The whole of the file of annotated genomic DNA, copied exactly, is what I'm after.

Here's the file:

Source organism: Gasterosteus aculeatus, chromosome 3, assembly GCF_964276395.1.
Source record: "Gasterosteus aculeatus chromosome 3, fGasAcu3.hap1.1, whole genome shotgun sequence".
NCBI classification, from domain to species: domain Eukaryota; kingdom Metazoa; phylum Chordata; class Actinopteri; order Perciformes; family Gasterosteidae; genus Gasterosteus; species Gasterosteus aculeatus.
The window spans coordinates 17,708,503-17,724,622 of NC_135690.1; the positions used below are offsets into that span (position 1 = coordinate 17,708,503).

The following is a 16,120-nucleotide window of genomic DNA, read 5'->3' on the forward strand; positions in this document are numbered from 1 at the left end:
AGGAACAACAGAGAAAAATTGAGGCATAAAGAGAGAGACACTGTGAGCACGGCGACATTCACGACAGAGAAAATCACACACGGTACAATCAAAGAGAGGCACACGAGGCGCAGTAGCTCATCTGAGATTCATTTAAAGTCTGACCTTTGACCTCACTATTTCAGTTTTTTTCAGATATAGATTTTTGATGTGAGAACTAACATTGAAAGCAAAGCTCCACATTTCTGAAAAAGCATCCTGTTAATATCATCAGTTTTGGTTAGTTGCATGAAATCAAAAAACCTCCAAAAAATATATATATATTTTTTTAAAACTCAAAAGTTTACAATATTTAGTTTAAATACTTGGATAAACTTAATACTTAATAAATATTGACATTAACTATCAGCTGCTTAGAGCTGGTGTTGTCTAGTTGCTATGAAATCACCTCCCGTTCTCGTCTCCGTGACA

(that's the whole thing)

Source organism: Gasterosteus aculeatus, chromosome 3, assembly GCF_964276395.1.
Source record: "Gasterosteus aculeatus chromosome 3, fGasAcu3.hap1.1, whole genome shotgun sequence".
NCBI classification, from domain to species: domain Eukaryota; kingdom Metazoa; phylum Chordata; class Actinopteri; order Perciformes; family Gasterosteidae; genus Gasterosteus; species Gasterosteus aculeatus.
The window spans coordinates 17,708,503-17,724,622 of NC_135690.1; the positions used below are offsets into that span (position 1 = coordinate 17,708,503).

The following is a 16,120-nucleotide window of genomic DNA, read 5'->3' on the forward strand; positions in this document are numbered from 1 at the left end:
AGGAACAACAGAGAAAAATTGAGGCATAAAGAGAGAGACACTGTGAGCACGGCGACATTCACGACAGAGAAAATCACACACGGTACAATCAAAGAGAGGCACACGAGGCGCAGTAGCTCATCTGAGATTCATTTAAAGTCTGACCTTTGACCTCACTATTTCAGTTTTTTTCAGATATAGATTTTTGATGTGAGAACTAACATTGAAAGCAAAGCTCCACATTTCTGAAAAAGCATCCTGTTAATATCATCAGTTTTGGTTAGTTGCATGAAATCAAAAAACCTCCAAAAAATATATATATATTTTTTTAAAACTCAAAAGTTTACAATATTTAGTTTAAATACTTGGATAAACTTAATACTTAATAAATATTGACATTAACTATCAGCTGCTTAGAGCTGGTGTTGTCTAGTTGCTATGAAATCACCTCCCGTTCTCGTCTCCGTGACA